Part III: Special MOF Classes and Morphology Design of MOFs

This is the smallest section of the book and contains some interesting examples of nanoparticle MOFs (Chapter 16 by Michael Beetz, Andreas Zimpel and Stefan Wuttke (University of Munich, Germany)) and surface MOFs (Chapter 17 by Lars Heinke et al. (Karlsruhe Institute of Technology, Germany)). The challenges associated with these two sets of materials are discussed whilst also noting their advantages over the bulk materials. Of particular interest from an industrial point of view is Chapter 18 by U-Hwang Lee (Research Center for Nanocatalysts, Korea Research Institute of Chemical Technology, Korea) et al. on granulation and shaping of MOFs. To date the literature contains very little information on this, so a chapter dedicated to the subject is promising. Different techniques (granulation, extrusion, pressing) are discussed along with their impact on the MOF. The performance of a shaped MOF is highly dependent on how it has been shaped and will be determined by its application. Ensuring that the MOF structure remains intact is important as is retaining surface area so for this reason there is a compromise between these parameters and the mechanical strength and stability of the shaped body. This chapter is a nice introduction to the shaping of MOFs and the important aspects researchers need to consider when producing shaped MOFs.

Part IV: Progress in Advanced Characterisation of MOFs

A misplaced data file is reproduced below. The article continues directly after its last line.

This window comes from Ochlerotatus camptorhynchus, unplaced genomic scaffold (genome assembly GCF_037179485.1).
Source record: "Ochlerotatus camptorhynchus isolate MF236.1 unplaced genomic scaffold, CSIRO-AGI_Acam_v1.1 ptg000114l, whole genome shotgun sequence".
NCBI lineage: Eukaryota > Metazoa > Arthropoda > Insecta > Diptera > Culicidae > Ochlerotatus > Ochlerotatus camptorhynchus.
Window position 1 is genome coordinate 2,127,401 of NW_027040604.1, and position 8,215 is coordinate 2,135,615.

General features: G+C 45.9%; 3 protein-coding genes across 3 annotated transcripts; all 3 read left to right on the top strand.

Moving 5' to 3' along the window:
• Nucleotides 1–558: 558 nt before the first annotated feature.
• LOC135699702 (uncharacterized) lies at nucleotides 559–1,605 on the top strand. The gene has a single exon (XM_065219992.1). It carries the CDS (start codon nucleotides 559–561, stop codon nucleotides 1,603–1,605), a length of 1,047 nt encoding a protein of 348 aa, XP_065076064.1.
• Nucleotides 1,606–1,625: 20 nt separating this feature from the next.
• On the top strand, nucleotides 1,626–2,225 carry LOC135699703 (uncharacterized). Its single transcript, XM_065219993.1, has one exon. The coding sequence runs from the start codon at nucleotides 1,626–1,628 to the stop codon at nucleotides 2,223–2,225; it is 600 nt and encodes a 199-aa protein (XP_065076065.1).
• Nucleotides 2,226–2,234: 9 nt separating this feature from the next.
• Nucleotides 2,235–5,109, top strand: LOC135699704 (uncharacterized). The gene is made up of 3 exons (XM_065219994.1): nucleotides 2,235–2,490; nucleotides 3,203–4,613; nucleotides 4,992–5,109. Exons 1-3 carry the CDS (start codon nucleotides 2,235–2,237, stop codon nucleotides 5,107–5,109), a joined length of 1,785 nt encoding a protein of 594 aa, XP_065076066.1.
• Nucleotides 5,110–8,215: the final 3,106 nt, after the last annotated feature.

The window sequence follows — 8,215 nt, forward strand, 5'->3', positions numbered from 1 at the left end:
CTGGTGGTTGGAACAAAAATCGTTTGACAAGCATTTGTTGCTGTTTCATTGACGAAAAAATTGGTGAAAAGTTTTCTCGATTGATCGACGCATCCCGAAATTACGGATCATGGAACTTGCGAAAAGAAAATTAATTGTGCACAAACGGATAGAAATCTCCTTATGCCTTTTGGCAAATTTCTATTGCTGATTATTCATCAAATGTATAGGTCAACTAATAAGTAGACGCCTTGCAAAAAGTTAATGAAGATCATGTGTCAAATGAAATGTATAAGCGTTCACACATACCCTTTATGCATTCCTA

This part of the book features characterisation techniques used to investigate MOF materials beyond the standard single crystal determination and X-ray diffraction measurements. Chapter 25 by Guillaume Maurin (CNRS UM ENSCM Université Montpellier, France) covers the role of molecular simulations within the field and is particularly timely given the developments that have occurred recently with software developed to both generate potential MOFs and screen materials for interesting adsorption properties.

Chapter 26 by Olesia Halbherr (Ruhr-University Bochum, Germany) and Roland Fischer (Technical University Munich) details defects and disorder in MOF structures. This is a very current topic within the field, as how defects affect the stability and performance of MOFs is of great interest at the moment. This chapter includes different types of defects within MOFs, ways to characterise them and finishes with a couple of examples. It is a good summary of the current understanding of defects.